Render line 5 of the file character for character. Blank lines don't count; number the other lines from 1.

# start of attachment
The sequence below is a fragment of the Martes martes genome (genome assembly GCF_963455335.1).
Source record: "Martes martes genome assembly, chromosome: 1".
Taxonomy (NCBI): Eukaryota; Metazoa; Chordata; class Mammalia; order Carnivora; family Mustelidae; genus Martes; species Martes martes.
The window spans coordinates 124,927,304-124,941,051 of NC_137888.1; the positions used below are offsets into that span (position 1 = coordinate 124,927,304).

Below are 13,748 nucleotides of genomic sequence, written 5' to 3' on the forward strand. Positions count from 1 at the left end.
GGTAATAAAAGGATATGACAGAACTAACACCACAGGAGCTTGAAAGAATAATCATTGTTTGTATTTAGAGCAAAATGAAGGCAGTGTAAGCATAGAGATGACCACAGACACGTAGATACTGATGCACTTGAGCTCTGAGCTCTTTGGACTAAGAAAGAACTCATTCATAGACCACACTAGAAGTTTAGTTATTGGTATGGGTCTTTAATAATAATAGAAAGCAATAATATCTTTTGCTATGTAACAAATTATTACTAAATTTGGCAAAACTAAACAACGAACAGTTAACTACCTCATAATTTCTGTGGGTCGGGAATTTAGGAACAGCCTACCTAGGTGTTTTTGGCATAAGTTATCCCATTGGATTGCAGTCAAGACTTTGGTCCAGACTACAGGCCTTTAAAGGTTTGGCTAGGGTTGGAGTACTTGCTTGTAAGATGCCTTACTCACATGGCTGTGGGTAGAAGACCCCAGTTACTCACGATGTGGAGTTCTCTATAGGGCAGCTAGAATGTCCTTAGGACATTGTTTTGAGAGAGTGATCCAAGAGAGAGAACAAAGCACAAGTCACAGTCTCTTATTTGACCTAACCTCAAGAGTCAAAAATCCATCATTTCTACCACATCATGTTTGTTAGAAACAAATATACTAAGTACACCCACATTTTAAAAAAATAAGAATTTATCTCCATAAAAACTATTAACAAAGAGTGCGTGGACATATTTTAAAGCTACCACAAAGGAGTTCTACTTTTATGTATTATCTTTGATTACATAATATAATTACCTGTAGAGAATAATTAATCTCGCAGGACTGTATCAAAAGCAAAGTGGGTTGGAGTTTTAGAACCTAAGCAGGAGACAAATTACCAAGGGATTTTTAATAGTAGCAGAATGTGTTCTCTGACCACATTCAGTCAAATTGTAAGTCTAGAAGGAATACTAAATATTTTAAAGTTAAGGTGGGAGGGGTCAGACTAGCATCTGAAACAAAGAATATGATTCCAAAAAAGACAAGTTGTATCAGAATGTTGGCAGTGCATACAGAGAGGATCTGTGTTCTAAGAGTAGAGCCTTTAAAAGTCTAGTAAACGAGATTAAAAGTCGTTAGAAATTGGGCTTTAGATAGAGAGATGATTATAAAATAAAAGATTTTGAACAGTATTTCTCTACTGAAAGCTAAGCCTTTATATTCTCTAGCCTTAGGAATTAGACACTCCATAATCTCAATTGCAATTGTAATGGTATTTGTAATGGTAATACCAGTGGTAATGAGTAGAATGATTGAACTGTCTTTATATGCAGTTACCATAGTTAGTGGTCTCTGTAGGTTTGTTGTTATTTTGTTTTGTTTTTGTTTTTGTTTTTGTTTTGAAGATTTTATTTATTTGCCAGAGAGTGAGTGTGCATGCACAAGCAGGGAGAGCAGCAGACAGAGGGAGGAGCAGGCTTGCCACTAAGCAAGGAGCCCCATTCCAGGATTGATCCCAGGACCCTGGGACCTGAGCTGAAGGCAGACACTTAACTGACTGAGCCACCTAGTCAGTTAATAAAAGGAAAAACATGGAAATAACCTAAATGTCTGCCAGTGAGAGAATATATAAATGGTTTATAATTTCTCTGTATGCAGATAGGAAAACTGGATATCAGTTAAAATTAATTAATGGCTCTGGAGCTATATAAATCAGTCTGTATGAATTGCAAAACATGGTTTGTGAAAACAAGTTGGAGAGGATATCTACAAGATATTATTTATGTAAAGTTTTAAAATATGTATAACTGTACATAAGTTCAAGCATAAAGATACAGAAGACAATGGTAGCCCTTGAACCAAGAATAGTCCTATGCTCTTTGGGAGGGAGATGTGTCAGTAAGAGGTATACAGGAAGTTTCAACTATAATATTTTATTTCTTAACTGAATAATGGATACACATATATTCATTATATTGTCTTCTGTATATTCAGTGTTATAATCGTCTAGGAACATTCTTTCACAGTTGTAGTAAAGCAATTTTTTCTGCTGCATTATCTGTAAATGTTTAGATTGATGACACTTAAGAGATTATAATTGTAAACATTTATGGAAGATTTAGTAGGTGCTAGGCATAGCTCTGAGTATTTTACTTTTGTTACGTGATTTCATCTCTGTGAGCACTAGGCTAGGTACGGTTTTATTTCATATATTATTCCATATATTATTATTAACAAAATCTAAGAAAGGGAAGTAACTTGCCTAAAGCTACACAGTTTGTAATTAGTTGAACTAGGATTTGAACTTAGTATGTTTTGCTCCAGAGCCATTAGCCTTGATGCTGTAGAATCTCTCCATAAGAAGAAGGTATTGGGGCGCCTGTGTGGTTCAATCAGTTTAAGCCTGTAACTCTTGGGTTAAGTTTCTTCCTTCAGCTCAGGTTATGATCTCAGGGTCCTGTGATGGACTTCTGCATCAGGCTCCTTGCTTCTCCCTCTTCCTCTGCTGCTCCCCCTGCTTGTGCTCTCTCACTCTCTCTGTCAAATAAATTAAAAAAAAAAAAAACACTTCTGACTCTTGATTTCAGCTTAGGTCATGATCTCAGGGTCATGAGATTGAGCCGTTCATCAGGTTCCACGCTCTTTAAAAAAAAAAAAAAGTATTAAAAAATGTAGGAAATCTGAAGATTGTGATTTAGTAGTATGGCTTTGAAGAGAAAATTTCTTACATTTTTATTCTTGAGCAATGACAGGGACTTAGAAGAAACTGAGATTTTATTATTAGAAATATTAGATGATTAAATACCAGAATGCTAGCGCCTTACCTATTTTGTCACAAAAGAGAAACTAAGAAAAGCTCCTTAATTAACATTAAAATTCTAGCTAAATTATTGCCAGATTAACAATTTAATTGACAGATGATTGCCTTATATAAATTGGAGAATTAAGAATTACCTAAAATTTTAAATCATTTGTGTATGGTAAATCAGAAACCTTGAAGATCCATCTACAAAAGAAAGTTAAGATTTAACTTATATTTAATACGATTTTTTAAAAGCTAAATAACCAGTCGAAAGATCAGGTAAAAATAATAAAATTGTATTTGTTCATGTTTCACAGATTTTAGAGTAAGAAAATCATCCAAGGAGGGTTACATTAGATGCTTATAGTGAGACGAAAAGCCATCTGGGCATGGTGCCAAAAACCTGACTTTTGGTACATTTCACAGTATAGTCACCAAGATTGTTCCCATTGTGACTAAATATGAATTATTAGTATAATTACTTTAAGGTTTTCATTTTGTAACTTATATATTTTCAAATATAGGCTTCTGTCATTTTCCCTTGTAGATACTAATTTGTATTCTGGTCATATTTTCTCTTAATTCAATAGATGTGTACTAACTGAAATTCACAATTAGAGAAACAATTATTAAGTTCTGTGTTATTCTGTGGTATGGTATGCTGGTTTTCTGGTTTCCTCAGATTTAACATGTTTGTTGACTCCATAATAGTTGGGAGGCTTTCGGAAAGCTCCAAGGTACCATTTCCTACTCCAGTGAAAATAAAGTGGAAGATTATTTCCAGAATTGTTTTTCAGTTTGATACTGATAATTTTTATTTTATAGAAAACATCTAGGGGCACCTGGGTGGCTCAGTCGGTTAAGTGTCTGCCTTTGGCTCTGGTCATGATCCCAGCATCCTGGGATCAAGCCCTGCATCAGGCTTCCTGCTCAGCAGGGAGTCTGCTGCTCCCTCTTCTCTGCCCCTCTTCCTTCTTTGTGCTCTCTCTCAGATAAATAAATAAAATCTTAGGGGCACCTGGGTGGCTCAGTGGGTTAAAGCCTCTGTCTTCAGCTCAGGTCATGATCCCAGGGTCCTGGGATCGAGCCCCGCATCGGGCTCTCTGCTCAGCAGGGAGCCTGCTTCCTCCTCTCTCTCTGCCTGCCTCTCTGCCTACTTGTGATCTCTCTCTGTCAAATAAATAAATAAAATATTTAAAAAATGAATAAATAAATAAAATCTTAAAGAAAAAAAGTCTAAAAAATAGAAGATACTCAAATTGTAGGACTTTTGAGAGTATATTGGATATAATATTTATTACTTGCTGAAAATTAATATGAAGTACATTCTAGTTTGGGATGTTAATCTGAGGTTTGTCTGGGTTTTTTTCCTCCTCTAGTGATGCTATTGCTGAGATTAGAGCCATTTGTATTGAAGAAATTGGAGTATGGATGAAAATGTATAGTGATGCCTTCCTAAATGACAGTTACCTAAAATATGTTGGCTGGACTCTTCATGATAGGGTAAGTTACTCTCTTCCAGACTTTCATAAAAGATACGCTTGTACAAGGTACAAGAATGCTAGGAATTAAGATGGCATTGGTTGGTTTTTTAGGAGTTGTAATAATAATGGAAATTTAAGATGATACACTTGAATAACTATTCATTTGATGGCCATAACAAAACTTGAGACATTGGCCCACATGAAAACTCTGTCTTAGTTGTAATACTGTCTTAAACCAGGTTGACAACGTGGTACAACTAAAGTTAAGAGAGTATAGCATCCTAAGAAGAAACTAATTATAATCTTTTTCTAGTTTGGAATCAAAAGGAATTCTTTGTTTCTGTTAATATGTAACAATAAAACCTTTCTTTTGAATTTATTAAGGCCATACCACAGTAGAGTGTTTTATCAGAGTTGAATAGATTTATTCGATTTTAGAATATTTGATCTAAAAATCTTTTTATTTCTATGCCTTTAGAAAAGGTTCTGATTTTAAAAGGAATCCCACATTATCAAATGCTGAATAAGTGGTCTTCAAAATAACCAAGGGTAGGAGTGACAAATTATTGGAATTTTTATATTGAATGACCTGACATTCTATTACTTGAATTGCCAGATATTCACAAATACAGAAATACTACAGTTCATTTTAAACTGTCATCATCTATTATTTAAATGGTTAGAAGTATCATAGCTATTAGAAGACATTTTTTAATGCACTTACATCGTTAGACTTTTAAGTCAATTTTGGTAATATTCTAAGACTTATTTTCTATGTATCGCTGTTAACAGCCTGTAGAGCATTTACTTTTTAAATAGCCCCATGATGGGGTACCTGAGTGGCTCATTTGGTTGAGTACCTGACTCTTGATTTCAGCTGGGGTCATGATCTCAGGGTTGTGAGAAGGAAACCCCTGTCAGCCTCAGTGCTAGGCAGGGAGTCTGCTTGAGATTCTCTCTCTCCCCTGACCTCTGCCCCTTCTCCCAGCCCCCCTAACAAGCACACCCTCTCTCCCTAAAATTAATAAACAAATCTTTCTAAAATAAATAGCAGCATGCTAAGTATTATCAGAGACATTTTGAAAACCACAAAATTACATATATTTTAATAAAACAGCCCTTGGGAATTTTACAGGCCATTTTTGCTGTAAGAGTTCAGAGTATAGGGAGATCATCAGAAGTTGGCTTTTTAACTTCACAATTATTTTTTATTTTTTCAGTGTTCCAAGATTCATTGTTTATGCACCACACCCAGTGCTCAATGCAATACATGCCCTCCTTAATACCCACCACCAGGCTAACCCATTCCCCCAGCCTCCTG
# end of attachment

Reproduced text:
Below are 13,748 nucleotides of genomic sequence, written 5' to 3' on the forward strand. Positions count from 1 at the left end.